This study has been sketched and formatted to measure and analyze the furcation anatomy of maxillary and mandibular first molars in a South Indian population, so as to assess if specific changes in the furcal anatomy, could predispose these teeth for morbidity associated with periodontal disease. The experimental sample consisted of 90 (maxillary and mandibular molars) that were extracted due to periodontal disease. The root surfaces were viewed through a 2.5X surgical loupe. The buccal, mesial, distal and lingual surfaces of each tooth was evaluated using a Labomed CZM4 4:1 Stereozoom Microscope. Degree of separation at the point of furcation was calculated using a Image – Pro Plus Software version 6. Mean± standard deviation of different root surface measurements for root trunk length were recorded form axillary and mandibular first molars. Similarly, mean± standard deviation of distance of the fluted area from the CEJ (Cemento-enamel Junction), degree of separation at the point of furcation were also recorded. Statistically significant differences were found between all measured parameters for buccal, mesial and distal surfaces (p <0.0001, paired t test) in maxillary first molars and buccal & lingual surfaces (p<0.0001 and < 0.002, paired t test) in mandibular first molars. Correlation of the study results with other studies, revealed significant differences in the furcal anatomy in this study population, on comparison with other published studies. The study also discusses its clinical significance.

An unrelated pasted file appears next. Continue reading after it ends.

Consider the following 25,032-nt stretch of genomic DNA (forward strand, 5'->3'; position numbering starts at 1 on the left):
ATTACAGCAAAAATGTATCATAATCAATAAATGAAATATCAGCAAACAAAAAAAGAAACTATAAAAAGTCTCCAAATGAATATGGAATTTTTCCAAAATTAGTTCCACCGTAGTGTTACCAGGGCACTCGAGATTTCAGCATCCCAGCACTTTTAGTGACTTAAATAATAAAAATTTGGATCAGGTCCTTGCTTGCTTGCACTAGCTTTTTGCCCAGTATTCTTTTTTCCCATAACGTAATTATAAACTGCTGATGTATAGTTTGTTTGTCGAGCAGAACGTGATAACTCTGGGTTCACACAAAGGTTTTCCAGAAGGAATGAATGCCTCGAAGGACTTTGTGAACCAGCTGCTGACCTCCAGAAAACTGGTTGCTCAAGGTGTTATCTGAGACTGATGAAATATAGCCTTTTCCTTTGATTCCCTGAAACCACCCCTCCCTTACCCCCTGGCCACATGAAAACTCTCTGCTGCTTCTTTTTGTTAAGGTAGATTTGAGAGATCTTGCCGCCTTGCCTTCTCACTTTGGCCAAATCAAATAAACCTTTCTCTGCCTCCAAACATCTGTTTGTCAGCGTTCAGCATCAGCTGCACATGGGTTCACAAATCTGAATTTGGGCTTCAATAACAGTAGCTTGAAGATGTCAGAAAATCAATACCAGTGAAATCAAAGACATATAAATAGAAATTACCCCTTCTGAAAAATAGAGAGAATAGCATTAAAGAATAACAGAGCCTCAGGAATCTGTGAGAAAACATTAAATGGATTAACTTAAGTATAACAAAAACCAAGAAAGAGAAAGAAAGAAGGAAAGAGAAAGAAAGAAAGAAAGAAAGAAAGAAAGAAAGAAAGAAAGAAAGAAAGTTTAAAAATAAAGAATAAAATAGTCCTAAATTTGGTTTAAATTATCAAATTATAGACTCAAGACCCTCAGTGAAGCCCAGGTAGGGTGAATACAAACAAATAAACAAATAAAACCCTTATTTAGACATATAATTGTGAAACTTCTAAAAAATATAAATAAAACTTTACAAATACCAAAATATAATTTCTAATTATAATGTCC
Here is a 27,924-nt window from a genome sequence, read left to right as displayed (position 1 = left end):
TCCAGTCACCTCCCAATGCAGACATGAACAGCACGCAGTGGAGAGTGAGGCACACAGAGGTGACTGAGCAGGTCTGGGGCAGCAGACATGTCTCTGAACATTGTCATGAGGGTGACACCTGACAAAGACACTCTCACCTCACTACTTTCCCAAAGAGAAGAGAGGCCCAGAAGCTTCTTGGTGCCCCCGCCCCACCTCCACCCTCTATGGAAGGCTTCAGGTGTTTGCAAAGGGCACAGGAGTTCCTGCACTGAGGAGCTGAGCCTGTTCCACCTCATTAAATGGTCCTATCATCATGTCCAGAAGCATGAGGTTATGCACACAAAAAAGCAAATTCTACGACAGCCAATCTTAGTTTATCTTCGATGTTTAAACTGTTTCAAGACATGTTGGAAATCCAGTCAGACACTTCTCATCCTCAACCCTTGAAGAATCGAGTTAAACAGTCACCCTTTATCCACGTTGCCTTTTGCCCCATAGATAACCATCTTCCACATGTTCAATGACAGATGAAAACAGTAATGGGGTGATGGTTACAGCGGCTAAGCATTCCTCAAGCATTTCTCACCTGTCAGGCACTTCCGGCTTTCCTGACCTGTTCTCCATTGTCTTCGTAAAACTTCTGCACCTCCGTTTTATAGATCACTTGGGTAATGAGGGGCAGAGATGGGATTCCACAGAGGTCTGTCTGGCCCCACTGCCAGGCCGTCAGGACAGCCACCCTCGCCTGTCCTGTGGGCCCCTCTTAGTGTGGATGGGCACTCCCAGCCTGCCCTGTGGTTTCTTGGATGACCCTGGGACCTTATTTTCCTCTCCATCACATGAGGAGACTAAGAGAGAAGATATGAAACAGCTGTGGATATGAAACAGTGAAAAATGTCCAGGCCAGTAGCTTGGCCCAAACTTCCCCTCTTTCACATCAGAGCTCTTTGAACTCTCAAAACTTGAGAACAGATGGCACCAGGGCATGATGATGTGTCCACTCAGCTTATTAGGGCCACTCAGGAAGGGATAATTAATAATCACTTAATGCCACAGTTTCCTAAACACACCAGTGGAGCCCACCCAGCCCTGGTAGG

Download Full PDF Version (Non-Commercial Use)